Madama Butterfly (GCC 1021-22) is also too much like the 1987 West German CDs, but a bit more detailed. The crisp, clear 1993 EMI Classics pressings (US, German) of the same master are again to be preferred. And again, CE 1997 and Warner 2014 are dreadful in every conceivable way.
*(*)Manon Lescaut (GCC 1043-44) is lovely, combining the richness of West German EMI/Angel 1985 with greater articulation, but no shrillness like 1993 EMI Classics, no thinness like 1997, no thumping bass like Warner. This and the West German 1985 EMI-Angel set are the best choices–and this is now available.
Tosca 1953 (GCC 1015-16) is better balanced than its predecessor, removing the heaviness and muffled quality of the 1984 digital master and adding some non-digital LP-style ‘air’ (similar in sound to the 1957 pressing). However, Warner has more of the LP’s vocal plush and crispness, even if its surrounding digital sonics make the voices seem slightly out of place. I prefer Warner for the voices and corrected EU CE 1997 for a leaner, taut orange-label Angel LP-style sound.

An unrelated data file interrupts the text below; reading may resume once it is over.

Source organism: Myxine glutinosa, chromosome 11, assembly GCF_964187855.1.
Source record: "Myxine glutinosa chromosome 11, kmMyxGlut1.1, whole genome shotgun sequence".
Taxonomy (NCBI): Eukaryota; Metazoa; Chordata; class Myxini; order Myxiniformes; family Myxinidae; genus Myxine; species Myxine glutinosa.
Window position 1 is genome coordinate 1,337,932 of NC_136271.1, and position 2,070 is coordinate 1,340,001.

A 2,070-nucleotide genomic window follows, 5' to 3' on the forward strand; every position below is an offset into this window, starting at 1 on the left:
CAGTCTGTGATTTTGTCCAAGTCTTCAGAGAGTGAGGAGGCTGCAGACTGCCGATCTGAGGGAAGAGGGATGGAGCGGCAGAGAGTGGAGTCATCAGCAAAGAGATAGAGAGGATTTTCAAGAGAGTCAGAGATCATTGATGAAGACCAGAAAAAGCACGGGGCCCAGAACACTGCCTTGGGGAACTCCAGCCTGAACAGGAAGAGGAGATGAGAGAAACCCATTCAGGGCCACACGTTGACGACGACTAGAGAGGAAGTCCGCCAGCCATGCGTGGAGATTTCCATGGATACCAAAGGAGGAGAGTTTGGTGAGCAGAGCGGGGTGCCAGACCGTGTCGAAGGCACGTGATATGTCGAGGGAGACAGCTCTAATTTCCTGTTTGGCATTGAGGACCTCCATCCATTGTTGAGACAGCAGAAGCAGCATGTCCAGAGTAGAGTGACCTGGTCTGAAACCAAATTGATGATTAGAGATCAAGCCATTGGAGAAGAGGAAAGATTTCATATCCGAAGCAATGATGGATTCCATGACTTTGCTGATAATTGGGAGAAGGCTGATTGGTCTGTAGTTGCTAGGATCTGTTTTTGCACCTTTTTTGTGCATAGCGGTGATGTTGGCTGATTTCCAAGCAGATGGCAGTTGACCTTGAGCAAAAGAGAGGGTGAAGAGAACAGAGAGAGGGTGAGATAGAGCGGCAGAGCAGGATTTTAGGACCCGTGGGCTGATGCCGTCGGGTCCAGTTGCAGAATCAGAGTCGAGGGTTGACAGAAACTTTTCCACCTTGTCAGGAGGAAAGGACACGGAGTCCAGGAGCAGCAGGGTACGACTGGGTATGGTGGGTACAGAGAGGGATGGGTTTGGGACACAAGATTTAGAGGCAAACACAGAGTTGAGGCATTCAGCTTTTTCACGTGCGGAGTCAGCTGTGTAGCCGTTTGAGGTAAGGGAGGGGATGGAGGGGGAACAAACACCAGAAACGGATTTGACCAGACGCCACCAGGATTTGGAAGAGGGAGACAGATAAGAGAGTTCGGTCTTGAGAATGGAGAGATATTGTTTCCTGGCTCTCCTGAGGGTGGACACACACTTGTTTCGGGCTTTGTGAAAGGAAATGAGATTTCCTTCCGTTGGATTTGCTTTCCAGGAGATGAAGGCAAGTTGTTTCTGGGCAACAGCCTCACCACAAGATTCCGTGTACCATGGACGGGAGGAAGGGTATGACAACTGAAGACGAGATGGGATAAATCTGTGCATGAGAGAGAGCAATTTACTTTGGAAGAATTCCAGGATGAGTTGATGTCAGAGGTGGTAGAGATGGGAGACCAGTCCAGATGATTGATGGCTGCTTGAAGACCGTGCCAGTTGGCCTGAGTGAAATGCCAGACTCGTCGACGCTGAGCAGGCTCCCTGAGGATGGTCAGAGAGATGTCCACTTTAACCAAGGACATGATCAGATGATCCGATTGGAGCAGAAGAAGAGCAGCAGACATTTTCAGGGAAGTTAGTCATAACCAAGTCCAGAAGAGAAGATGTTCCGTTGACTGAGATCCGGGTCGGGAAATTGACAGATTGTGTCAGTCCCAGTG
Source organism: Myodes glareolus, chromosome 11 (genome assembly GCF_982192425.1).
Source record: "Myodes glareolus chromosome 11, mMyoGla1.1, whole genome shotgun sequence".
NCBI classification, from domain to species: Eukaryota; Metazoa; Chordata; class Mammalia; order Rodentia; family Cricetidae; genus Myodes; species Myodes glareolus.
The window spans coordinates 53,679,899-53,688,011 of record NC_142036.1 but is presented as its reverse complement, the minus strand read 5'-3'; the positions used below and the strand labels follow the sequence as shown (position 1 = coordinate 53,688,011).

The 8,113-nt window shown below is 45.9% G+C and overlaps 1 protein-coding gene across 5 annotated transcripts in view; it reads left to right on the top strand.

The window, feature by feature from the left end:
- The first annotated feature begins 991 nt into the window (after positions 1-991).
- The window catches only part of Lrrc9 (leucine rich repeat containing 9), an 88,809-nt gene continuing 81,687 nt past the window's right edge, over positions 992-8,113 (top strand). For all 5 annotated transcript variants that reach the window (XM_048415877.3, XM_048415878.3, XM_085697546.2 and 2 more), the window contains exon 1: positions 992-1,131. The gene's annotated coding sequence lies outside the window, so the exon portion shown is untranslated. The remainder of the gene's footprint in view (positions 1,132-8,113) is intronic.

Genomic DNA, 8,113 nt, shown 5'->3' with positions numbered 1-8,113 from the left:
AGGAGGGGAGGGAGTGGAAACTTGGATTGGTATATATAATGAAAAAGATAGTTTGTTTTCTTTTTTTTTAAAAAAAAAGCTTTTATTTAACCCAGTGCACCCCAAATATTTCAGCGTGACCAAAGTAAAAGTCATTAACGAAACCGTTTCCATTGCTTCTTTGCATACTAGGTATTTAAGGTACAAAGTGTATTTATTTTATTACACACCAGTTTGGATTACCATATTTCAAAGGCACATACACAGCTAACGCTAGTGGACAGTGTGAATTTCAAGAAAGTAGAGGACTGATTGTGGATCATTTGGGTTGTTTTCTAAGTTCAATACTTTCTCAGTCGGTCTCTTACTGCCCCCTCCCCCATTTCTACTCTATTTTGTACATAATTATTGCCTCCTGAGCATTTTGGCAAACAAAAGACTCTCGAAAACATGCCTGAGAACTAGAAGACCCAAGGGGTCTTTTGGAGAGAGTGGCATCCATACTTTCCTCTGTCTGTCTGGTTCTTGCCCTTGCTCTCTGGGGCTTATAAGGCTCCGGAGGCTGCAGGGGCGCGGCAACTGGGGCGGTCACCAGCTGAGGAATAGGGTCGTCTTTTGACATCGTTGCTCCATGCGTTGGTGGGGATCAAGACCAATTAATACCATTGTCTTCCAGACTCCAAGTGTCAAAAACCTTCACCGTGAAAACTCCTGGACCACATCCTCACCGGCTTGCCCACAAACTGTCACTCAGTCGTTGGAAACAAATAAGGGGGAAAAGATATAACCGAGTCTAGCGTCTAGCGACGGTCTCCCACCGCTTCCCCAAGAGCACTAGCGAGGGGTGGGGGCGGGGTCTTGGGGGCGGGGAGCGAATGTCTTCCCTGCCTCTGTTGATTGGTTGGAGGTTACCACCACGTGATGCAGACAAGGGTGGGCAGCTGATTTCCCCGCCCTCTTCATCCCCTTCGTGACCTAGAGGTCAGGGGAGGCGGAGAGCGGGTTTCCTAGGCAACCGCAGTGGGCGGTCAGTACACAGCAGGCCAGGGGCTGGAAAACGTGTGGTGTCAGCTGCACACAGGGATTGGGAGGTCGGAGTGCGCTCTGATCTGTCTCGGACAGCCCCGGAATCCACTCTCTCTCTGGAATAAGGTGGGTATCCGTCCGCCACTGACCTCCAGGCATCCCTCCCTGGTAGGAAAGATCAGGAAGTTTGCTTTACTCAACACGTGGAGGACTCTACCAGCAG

Tosca 1964 (GCC 1062-63) is more articulate than any of them but unfortunately, bass is increased beyond even Warner. The ambiance is wrong: there’s an overly spacious, empty feeling not in the LPs. I like US (again, not EU) 1997 because it backs us away from Callas’ failing voice, sounds most like the LPs. This one is a surprisingly disappointing for Toshiba.